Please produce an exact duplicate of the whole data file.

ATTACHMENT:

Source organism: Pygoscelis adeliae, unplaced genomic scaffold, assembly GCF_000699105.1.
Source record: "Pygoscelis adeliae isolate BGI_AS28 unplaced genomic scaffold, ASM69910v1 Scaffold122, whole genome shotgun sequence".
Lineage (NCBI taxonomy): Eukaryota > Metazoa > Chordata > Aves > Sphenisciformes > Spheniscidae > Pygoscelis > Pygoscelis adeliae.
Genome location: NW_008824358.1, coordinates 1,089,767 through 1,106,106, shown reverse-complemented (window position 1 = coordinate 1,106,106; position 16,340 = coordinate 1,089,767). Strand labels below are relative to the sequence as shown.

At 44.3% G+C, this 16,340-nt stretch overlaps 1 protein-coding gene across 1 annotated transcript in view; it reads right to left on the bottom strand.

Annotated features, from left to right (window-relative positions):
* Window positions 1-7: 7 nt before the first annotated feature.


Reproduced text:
Source organism: Pygoscelis adeliae, unplaced genomic scaffold, assembly GCF_000699105.1.
Source record: "Pygoscelis adeliae isolate BGI_AS28 unplaced genomic scaffold, ASM69910v1 Scaffold122, whole genome shotgun sequence".
Lineage (NCBI taxonomy): Eukaryota > Metazoa > Chordata > Aves > Sphenisciformes > Spheniscidae > Pygoscelis > Pygoscelis adeliae.
Genome location: NW_008824358.1, coordinates 1,089,767 through 1,106,106, shown reverse-complemented (window position 1 = coordinate 1,106,106; position 16,340 = coordinate 1,089,767). Strand labels below are relative to the sequence as shown.

At 44.3% G+C, this 16,340-nt stretch overlaps 1 protein-coding gene across 1 annotated transcript in view; it reads right to left on the bottom strand.

Annotated features, from left to right (window-relative positions):
* Window positions 1-7: 7 nt before the first annotated feature.